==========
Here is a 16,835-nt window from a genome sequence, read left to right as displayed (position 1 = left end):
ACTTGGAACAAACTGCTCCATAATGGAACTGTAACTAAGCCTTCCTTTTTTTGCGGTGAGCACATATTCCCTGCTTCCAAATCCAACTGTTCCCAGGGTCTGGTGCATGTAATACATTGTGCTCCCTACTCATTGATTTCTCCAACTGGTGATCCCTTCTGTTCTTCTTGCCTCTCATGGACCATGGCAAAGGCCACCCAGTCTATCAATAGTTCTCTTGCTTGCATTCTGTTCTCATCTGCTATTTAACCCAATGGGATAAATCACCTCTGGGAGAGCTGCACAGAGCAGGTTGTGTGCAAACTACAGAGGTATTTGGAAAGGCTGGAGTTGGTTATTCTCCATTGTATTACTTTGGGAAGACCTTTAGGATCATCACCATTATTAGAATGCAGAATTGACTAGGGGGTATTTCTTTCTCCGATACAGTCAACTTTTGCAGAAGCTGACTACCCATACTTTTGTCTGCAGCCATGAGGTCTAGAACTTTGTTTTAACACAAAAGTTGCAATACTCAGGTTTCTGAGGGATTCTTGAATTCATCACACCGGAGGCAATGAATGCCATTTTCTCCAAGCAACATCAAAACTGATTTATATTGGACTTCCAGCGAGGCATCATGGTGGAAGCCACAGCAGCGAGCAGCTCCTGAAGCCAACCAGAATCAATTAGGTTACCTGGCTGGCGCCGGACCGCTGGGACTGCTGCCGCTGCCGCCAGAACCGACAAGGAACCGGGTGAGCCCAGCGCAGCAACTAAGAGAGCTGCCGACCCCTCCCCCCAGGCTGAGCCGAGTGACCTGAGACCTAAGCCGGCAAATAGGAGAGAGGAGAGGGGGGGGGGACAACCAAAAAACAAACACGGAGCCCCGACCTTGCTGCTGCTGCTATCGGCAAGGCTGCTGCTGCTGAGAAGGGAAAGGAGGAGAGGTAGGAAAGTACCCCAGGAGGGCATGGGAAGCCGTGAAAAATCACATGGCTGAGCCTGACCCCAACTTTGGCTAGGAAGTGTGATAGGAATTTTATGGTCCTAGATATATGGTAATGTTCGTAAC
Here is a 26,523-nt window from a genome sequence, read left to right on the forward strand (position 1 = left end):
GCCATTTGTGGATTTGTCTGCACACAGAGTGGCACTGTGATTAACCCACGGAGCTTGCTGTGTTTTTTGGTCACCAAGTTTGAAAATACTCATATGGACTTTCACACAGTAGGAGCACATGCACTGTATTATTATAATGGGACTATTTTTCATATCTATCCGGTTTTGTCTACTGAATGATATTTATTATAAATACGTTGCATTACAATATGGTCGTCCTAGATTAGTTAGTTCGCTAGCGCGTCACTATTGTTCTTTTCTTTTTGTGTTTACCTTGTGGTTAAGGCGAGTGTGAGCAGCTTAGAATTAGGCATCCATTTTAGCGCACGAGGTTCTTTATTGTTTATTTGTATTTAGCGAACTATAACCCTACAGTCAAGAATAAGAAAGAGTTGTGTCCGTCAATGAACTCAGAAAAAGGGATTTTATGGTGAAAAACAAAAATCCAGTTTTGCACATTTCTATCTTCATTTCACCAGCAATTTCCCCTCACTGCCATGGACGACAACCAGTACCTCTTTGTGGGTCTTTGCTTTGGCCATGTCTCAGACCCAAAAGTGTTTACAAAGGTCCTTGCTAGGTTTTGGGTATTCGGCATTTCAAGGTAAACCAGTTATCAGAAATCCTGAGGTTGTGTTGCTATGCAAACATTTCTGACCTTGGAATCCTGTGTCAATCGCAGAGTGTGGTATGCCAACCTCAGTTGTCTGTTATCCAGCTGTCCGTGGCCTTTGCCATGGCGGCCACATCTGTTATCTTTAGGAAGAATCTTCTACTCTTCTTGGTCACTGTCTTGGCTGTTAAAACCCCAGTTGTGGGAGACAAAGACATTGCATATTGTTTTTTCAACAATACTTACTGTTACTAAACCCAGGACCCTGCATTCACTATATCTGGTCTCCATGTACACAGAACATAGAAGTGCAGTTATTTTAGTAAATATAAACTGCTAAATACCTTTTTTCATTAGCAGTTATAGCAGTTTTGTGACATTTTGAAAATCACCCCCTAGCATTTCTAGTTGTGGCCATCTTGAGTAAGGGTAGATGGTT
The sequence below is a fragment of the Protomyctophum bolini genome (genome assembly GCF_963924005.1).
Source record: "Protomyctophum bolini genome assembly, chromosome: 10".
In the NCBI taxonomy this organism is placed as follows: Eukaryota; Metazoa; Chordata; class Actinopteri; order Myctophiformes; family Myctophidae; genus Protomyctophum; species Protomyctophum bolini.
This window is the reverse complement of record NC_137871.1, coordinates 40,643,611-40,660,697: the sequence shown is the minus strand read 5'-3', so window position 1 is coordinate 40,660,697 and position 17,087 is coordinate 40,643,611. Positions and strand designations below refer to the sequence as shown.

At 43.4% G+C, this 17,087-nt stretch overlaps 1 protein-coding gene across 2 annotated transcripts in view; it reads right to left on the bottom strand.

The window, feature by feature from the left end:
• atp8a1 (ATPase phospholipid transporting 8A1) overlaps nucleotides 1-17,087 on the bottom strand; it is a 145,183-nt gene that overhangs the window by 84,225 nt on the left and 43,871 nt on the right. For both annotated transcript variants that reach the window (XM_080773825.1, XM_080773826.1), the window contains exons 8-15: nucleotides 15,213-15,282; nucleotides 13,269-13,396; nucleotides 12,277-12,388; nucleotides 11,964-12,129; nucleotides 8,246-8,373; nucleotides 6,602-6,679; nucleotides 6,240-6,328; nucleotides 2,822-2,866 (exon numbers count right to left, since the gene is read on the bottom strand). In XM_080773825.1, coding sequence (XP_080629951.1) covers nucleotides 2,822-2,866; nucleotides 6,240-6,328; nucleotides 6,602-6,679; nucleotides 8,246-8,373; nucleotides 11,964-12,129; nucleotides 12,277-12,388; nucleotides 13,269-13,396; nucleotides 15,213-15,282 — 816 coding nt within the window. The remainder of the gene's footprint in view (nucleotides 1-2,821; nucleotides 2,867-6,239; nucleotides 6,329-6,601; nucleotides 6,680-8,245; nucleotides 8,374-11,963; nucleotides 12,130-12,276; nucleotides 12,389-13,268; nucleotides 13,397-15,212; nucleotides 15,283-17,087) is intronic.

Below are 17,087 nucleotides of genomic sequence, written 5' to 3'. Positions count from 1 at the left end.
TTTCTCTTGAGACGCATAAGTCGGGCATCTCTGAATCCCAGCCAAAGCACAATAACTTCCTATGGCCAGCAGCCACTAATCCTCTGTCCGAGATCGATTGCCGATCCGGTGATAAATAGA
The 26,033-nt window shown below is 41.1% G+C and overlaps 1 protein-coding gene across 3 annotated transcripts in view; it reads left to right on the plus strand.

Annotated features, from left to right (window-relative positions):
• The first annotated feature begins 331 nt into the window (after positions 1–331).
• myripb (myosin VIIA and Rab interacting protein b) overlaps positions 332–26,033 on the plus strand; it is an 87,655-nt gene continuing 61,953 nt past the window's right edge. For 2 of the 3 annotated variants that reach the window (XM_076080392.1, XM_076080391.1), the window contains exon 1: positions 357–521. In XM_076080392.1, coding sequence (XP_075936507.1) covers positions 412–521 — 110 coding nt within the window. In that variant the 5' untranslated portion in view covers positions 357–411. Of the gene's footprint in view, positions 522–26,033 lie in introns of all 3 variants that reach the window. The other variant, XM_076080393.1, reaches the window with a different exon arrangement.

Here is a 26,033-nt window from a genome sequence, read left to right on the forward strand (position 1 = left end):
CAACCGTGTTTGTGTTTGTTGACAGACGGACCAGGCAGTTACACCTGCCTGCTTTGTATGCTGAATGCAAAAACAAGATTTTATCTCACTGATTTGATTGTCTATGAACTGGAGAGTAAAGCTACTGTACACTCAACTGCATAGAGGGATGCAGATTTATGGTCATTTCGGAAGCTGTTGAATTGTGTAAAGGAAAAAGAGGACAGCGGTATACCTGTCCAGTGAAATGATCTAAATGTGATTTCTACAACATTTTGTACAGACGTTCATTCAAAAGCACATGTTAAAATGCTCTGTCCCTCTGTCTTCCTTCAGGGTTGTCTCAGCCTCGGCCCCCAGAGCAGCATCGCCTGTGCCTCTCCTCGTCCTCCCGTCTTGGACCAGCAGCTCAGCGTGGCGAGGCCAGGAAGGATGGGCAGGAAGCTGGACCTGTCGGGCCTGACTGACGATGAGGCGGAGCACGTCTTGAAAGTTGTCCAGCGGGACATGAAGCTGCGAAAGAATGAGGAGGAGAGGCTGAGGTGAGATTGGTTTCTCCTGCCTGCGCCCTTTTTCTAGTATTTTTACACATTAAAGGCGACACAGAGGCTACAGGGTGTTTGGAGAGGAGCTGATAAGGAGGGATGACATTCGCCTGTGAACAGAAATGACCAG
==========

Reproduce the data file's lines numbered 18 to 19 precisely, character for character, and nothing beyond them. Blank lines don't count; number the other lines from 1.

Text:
Here is a 26,033-nt window from a genome sequence, read left to right on the forward strand (position 1 = left end):
CAACCGTGTTTGTGTTTGTTGACAGACGGACCAGGCAGTTACACCTGCCTGCTTTGTATGCTGAATGCAAAAACAAGATTTTATCTCACTGATTTGATTGTCTATGAACTGGAGAGTAAAGCTACTGTACACTCAACTGCATAGAGGGATGCAGATTTATGGTCATTTCGGAAGCTGTTGAATTGTGTAAAGGAAAAAGAGGACAGCGGTATACCTGTCCAGTGAAATGATCTAAATGTGATTTCTACAACATTTTGTACAGACGTTCATTCAAAAGCACATGTTAAAATGCTCTGTCCCTCTGTCTTCCTTCAGGGTTGTCTCAGCCTCGGCCCCCAGAGCAGCATCGCCTGTGCCTCTCCTCGTCCTCCCGTCTTGGACCAGCAGCTCAGCGTGGCGAGGCCAGGAAGGATGGGCAGGAAGCTGGACCTGTCGGGCCTGACTGACGATGAGGCGGAGCACGTCTTGAAAGTTGTCCAGCGGGACATGAAGCTGCGAAAGAATGAGGAGGAGAGGCTGAGGTGAGATTGGTTTCTCCTGCCTGCGCCCTTTTTCTAGTATTTTTACACATTAAAGGCGACACAGAGGCTACAGGGTGTTTGGAGAGGAGCTGATAAGGAGGGATGACATTCGCCTGTGAACAGAAATGACCAG